Do Your Parents Need Elder Care?

It sometimes comes as a shock to find that your parents have recently begun showing their age much more than before. Whether it comes as a result of a recent visit you had with your parents or after the news that a parent has been involved in a car accident or some other mishap, you may need to find your parent help that he or she is currently not getting.

Unfortunately, when it comes to elder care, there is no one clear solution to every situation. Some people require more, or less, help than others, and determining the appropriate course of action is not always easy to do. If you think your parent needs more assistance but don’t know how much, here are some tips.

Get some basic information.

Ask your parent to schedule an appointment with a geriatric care specialist. The specialist will be able to perform a geriatric assessment, a test specifically designed to evaluate an elderly person on a range of criteria. The assessment is also a good opportunity for you to accompany your parent and ask the doctor about any concerns.

Work to develop an elder care plan.

Once you know the basic information, you and your parents can discuss the options available to you and determine which one fits best into your parent’s life. Whether you decide on some simple changes, such as simplifying the home and adding more senior friendly appliances, or a more drastic change such as a transition to an assisted living facility, it’s important to remember that you and your parent should discuss it freely and come to a decision together.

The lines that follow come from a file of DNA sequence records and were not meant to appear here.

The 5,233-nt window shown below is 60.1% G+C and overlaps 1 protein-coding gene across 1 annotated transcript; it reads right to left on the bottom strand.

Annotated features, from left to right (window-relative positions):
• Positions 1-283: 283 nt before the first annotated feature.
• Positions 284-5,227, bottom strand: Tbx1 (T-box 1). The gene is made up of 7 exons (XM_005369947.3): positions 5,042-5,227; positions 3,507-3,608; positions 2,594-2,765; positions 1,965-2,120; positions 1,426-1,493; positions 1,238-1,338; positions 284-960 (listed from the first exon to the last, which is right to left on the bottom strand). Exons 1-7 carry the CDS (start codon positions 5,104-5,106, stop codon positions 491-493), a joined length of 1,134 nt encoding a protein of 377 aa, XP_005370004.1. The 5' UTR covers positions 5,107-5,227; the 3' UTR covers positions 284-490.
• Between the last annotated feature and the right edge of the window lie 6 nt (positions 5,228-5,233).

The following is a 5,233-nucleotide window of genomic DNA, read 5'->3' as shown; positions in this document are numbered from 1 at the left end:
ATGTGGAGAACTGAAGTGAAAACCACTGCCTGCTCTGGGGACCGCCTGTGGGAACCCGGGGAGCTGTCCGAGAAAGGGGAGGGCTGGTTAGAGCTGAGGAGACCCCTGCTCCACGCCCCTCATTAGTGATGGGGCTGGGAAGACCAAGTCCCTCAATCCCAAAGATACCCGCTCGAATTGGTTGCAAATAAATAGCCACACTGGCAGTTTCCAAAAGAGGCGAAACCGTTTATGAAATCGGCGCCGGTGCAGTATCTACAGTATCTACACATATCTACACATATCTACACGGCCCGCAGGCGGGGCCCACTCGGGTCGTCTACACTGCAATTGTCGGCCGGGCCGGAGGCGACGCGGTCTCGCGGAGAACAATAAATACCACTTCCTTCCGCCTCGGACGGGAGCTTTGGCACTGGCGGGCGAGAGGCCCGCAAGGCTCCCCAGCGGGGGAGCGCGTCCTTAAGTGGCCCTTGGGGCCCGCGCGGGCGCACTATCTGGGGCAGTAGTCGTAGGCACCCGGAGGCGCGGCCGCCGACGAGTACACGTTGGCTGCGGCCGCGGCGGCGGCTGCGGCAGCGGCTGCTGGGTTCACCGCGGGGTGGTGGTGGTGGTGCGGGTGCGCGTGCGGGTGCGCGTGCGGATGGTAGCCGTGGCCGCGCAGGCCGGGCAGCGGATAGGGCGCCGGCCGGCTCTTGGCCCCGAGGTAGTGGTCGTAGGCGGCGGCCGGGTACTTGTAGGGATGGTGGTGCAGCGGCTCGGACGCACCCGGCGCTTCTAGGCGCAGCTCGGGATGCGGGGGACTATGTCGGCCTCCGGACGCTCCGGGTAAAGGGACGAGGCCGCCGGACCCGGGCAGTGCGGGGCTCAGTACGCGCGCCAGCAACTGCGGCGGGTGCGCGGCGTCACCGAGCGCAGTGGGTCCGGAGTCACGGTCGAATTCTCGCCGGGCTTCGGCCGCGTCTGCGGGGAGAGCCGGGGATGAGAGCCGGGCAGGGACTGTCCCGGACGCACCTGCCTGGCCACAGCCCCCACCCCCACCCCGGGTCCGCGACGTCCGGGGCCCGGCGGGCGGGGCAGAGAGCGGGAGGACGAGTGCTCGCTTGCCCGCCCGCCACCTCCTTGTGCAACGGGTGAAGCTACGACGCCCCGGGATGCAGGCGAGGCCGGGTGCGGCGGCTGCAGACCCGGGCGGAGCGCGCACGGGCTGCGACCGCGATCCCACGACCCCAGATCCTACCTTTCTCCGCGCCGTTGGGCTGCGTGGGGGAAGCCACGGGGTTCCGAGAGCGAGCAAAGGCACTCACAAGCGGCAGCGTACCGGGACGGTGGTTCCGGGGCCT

Author Bio

Catherine Hammond is the CEO and founder of Hammond Law Group, a Colorado-based estate planning law firm she founded in 2005. With a strong focus on protecting families from the legal consequences of disability and death, she creates comprehensive estate plans that minimize taxes, costs, and government interference.

A native of Denver, Catherine completed her undergraduate studies at Coe College in Iowa, and her Juris Doctorate from the University of Denver College of Law in 1993, concentrating on estate planning, tax, and mediation. Catherine is a member of various professional organizations, including WealthCounsel, ElderCounsel, the National Academy of Elder Law Attorneys, the Colorado Springs Estate Planning Council, and the Purposeful Planning Institute. Beyond her legal expertise, Catherine provides transformational coaching to support clients and their families through life transitions.

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